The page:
Simplification of the rules was necessary due to the amount of coding required within the project time line – the “Sorry” card, number seven (the original game allows a player to split the number between two pieces), and number 11 (swap places with another player) were dropped. Plus the board was modified to fit a screen. The working version allows for two through four players; single player will be developed later. The player pieces are in the shape of eyeballs that blink as they progress around the board. A major concern was the size of the game pieces and cards as the game needed to be responsive to desktop, tablet, and mobile environments. All in all, I could see this as the perfect game to keep young boys busy with the slime theme on the slider spaces and the creepy, yet cute, monster icons.
During this Q&A session the theme of constant communication between the members of the team to determine the direction of the concept and what could be achieved in the coding was apparent. Nicole explained, “From our standpoint, Jacob made it really easy and started us off with a mock-up he had done of a Monopoly game board, which gave us an idea of what he could do from a programming standpoint … that made it really easy, and just continued communication.” This project required 600 to 1,000 lines of code with the potential for more, if work continues after the project completion date.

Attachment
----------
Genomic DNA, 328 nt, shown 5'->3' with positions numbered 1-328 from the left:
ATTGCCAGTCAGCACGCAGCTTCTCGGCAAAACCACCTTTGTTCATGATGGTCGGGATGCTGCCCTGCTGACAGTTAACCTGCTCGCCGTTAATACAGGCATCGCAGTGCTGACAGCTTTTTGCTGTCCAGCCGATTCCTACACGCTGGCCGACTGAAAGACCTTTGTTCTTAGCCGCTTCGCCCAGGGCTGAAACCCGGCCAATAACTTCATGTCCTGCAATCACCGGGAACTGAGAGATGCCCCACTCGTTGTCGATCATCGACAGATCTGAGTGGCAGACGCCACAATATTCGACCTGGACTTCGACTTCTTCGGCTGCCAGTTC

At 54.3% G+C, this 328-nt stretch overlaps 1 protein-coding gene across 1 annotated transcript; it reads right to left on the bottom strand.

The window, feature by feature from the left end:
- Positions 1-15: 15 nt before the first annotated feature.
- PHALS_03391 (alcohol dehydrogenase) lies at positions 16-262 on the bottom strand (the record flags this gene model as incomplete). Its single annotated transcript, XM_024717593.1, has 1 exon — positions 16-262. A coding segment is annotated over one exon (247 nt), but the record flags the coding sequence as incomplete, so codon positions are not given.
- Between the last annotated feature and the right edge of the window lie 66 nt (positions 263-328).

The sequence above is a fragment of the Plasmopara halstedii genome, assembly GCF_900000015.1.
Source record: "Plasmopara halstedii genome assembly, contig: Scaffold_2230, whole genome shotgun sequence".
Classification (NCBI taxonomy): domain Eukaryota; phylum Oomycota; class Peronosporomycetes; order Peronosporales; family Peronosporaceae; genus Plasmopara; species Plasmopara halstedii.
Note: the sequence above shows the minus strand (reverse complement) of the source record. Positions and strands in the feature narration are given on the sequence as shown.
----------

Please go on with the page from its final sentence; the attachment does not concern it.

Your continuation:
Staff and faculty in attendance were certainly “wowed” by the level of work that was accomplished by the teams. Professor Zimmer praised the efforts saying, “It was very exciting to bring together two disciplines who share the same floor and even share classroom space to do a project bigger and more complex than either class could do on their own.” Rebecca Bilbo, chairperson of the department for creative and performing arts, agreed, “It is always exciting for me to see new collaborations between departments and students. I believe that is a distinctive advantage at a small college. The design and drawing piece of this project, I am more than familiar with; it is the coding process that eludes me but I know enough to know that is what makes our screens anything but static.” Director of Retention Noah Welte seconded the sentiment, “I thought that this morning was a showcase for why the liberal arts is a fantastic mechanism for collaboration and the development of ideas. … What a world of possibilities you have opened up through this project! Congratulations and I look forward to seeing more of these projects in the future!”